The General Prologue - The Squire

With him there was his son, a youthful squire,
A lover and a lusty bachelor,
With locks well curled, as if they’d laid in press.
Some twenty years of age he was, I guess.
In stature he was of an average length,(5)
Wondrously active, aye, and great of strength.
He’d ridden sometime with the cavalry
In Flanders, in Artois, and Picardy,
And borne him well within that little space
In hope to win thereby his lady’s grace.(10)
Embroidered was he, like a meadow bed
All full of freshest flowers, white and red.
Singing he was, or fluting, all the day;
He was as fresh as is the month of May.
Short was his gown, with sleeves both long and wide.(15)
Well could he sit on horse, and fairly ride.
He could make songs and words thereto indite,
Joust, and dance too, as well as sketch and write.
So hot he loved that, while night told her tale,
He slept no more than does a nightingale.(20)
Courteous he, and humble, willing and able,
And carved before his father at the table.

Footnotes

  1. Though the narrator finds little military talent to focus on in his description, he still reveals affection for the squire. The narrator seems especially impressed with the squire’s ability to obey his father.

    — Caitlin, Owl Eyes Editor
  2. The narrator highlights non-military talents when he describes the Squire. In juxtaposing the chivalric description of the Knight with this description of his son, the narrator suggests that the squire has few military attributes and is not quite cut out for knighthood the way his father is. In this way Chaucer reveals details about the characters without having to directly state them.

    — Caitlin, Owl Eyes Editor
  3. Here the narrator lists basic abilities of a knight rather than impressive characteristics of an exceptional soldier. In pointing out these average traits, the narrator damns the squire with faint praise.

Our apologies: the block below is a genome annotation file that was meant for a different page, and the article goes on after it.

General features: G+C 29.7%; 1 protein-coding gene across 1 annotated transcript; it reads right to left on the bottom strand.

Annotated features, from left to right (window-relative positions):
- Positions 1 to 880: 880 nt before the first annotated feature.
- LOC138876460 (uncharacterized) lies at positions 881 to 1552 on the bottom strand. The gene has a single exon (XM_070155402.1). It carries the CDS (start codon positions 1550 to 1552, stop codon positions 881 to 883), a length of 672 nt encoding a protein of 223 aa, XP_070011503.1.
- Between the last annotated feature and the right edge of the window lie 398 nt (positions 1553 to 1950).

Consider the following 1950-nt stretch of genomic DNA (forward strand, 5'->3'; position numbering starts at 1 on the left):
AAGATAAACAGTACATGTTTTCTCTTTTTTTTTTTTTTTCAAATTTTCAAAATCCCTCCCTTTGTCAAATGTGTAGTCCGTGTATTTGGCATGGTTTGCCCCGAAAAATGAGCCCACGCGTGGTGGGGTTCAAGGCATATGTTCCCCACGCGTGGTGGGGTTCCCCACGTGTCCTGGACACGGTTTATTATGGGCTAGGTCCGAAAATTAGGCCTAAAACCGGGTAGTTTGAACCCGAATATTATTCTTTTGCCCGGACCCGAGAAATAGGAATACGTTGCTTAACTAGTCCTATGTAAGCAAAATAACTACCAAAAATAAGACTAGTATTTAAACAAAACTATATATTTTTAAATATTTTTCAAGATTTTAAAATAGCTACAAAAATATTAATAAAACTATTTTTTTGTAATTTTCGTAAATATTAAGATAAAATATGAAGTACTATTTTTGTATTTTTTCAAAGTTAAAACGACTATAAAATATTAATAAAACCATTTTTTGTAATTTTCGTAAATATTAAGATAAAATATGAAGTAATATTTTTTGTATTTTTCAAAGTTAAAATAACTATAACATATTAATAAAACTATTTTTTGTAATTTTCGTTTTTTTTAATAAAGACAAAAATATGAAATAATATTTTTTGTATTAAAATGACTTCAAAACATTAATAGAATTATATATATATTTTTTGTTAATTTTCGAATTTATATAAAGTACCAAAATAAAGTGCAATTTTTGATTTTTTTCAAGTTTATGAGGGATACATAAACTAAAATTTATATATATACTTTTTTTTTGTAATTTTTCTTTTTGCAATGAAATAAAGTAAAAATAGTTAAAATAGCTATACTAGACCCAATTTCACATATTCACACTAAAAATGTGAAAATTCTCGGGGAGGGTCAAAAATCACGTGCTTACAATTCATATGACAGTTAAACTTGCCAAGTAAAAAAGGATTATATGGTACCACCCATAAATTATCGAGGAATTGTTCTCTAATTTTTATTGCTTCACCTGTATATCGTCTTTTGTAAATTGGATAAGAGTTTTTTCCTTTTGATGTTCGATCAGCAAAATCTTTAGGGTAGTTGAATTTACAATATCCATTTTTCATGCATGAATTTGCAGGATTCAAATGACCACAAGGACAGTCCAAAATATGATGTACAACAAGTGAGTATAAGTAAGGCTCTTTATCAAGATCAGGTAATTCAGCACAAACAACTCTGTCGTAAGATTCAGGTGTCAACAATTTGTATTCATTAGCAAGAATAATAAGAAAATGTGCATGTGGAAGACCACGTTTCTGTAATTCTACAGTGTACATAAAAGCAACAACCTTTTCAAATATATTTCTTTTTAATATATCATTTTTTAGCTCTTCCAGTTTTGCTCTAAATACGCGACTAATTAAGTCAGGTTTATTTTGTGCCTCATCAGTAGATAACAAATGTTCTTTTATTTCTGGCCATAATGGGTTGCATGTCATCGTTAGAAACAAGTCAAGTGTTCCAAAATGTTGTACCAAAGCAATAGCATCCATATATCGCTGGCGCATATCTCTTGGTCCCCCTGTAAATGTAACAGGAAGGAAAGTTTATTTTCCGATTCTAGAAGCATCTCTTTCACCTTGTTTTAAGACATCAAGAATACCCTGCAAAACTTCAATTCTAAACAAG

— Caitlin, Owl Eyes Editor
  4. White and red are a reference to Saint George’s cross, a red cross on a white background that crusaders adopted on their flags. Saint George was the warrior saint. If this squire is “embroidered” “white and red” it means that he bears the cross of Saint George on his uniform.

    — Caitlin, Owl Eyes Editor
  5. This means that the Squire is wearing a tunic with a red and white cross on it. However, the syntax of this description metaphorically “embroiders” the squire himself with “red and white,” making the squire synonymous with the symbol he wears.

    — Caitlin, Owl Eyes Editor
  6. Flanders, Artois, and Picardy are provinces in Northern France. This reference suggests that the Squire has been on military expeditions. However, it also shows that he has not gone as far as his father, the Knight. Whereas the previous description focused on the honor, chivalry, and military prowess of the Knight, this description focuses more on the youth, strength, and beauty of the young squire.

    — Caitlin, Owl Eyes Editor
  7. “Lusty” here means joyful, cheerful, and lively. The narrator uses this word to refer back to the images of Spring in the general prologue. While we have moved away from the randy birds, we still have a lusty, youthful character who embodies the abundance and growth of Spring.

    — Caitlin, Owl Eyes Editor
  8. In the military order of the feudal system, a squire is a knight’s attendant who ranks just below the knight. A squire was usually a young man of good birth who would eventually rise to the position of a knight. The “his” here refers to the Knight that the Narrator has just introduced. The squire is his son.

    — Caitlin, Owl Eyes Editor